13. P

    Explaination of Solid-Liquid and Solid-gas surface tension

    I am a high school student and currently studying Mechanical properties of fluid. We are taught surface tension in a very introductory level and most of it is about liquid-gas surface tension. We are taught that liquid-vapour tension is the atrractive forces that water molecules experience at...
  14. P

    Surface tension in terms of temperature and concentration of an added substance

    Hi! Here's a tricky thermodynamics problem, I hope you can help with it. 1. Homework Statement The boundary between two different materials can be divided into two different kind of phases: bulk phases and surface phases. For example, let's consider a boundary between water and air. We can...
  15. K

    Surface tension problem

    1. A small drop of fat floats on the surface of a liquid whose surface tension is s. Surface fat tension at the air-fat interface is s1, at the fat-liquid interface is s2. Determine the thickness of the drop if its radius is r. 2. ##F=\sigma l## ##\delta P=\sigma (\frac 1 R_1 + \frac 1...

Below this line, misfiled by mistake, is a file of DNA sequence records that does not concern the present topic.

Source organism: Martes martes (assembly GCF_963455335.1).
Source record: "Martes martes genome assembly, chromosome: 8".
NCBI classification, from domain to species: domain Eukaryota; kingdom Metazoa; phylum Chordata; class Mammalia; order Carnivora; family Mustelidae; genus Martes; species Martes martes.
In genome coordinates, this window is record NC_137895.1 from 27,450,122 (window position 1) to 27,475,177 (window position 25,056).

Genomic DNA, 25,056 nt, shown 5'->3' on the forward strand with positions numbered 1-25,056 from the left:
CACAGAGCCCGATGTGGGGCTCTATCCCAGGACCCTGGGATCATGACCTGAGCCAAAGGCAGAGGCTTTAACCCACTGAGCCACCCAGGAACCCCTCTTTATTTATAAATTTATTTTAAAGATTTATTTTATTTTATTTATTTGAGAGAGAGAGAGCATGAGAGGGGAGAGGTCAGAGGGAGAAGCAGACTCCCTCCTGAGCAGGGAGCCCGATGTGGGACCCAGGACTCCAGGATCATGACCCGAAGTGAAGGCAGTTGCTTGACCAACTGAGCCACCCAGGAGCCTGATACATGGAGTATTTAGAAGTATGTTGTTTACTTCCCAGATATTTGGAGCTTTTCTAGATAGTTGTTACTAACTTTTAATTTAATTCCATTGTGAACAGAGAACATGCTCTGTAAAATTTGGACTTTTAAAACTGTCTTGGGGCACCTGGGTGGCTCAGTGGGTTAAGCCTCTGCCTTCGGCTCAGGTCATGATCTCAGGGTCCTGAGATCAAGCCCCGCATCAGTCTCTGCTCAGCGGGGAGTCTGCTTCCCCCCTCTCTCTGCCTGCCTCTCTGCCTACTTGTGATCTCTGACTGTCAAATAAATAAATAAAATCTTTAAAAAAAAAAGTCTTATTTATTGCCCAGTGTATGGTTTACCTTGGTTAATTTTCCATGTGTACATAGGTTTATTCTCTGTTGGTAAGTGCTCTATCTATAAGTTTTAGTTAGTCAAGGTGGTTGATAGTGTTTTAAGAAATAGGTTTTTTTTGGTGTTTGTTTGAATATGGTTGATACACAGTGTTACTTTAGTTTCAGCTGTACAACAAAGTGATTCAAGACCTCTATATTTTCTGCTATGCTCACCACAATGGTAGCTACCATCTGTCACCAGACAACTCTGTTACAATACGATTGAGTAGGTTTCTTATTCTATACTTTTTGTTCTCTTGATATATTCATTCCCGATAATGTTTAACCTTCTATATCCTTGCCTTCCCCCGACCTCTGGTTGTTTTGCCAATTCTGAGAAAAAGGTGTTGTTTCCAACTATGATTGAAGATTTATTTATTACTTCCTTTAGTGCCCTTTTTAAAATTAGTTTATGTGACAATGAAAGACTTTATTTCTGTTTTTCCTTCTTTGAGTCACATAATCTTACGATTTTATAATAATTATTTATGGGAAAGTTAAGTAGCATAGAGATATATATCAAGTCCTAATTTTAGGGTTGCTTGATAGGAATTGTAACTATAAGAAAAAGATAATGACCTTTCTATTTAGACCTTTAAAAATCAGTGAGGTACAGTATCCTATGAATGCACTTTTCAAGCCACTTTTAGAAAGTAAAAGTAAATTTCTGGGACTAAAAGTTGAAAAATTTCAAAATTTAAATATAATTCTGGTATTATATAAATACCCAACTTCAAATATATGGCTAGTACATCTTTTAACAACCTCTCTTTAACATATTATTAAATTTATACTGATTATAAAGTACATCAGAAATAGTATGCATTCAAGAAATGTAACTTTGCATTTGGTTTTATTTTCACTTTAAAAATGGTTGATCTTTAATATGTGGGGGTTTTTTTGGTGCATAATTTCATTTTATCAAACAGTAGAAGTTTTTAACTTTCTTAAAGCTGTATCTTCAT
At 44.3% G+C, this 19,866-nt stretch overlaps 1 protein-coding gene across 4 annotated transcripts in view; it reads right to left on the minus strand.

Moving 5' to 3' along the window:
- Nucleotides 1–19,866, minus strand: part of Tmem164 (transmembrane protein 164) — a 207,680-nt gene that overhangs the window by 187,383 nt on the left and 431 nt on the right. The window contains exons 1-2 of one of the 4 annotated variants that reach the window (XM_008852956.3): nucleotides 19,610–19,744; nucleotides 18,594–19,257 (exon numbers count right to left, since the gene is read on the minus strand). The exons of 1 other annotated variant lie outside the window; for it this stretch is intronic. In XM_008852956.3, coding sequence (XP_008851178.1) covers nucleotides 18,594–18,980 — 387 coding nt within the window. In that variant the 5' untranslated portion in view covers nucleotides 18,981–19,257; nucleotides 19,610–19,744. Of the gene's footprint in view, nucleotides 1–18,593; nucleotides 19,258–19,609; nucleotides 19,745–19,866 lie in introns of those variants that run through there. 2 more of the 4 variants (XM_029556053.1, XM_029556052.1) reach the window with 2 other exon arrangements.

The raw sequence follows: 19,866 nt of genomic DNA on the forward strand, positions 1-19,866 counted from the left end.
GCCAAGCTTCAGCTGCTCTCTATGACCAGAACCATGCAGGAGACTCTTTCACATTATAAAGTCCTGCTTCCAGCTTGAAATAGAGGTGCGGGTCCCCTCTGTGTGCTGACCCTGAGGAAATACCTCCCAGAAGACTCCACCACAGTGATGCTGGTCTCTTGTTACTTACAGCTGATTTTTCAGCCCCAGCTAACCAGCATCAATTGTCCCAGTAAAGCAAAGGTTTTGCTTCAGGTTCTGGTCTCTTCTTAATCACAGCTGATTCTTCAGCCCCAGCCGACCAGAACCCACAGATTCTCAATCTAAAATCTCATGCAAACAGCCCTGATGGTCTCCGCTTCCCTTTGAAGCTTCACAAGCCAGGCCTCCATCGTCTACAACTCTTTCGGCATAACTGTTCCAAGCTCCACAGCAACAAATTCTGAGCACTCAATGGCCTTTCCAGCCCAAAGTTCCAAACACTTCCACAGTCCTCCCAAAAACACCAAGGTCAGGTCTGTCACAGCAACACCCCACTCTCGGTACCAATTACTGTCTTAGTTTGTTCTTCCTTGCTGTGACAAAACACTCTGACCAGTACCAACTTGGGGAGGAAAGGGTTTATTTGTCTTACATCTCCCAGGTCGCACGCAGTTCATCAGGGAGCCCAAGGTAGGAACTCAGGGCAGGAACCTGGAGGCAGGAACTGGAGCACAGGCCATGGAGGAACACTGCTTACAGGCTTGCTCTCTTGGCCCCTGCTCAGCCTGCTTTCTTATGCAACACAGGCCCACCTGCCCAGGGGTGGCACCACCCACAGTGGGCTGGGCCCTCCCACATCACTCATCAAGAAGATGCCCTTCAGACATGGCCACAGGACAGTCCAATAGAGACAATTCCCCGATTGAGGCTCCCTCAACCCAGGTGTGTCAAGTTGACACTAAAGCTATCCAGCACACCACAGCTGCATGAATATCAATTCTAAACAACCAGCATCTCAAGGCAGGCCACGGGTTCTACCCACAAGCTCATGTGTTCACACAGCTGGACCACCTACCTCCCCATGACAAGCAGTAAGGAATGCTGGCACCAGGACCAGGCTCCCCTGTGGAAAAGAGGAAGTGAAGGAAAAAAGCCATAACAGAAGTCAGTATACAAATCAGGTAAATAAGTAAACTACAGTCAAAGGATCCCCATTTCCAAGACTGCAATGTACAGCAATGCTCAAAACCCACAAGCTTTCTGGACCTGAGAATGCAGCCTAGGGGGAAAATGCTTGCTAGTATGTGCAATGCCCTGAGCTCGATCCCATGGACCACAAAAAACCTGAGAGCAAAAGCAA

16. Raihan amin

    The shape of the surface of a soap film

    1. Two coaxial rings of radius R=10 cm are placed to a distance L from each other.There is a soap film connecting the two rings(that looks like a cylinder which have different radii with z coordinate. (The rings lie in xy plane)).Derive a differential equation describing the shape r(z) of the...
  17. Death eater

    Does an ideal fluid have zero surface tension?

    Does ideal fluid have zero surface tension? What does zero surface tension signify?
  18. srm

    Calculation of the weight of an insect floating by surface tension

    Homework Statement The surface of a liquid is just able to support the weight of a six-legged insect. The leg ends can be assumed to be spheres each of radius 3.2 × 10−5 m and the weight of the insect is distributed equally over the six legs. The coefficient of surface tension in this case is...
  19. I

    Surface Tension, find number of stitches to be made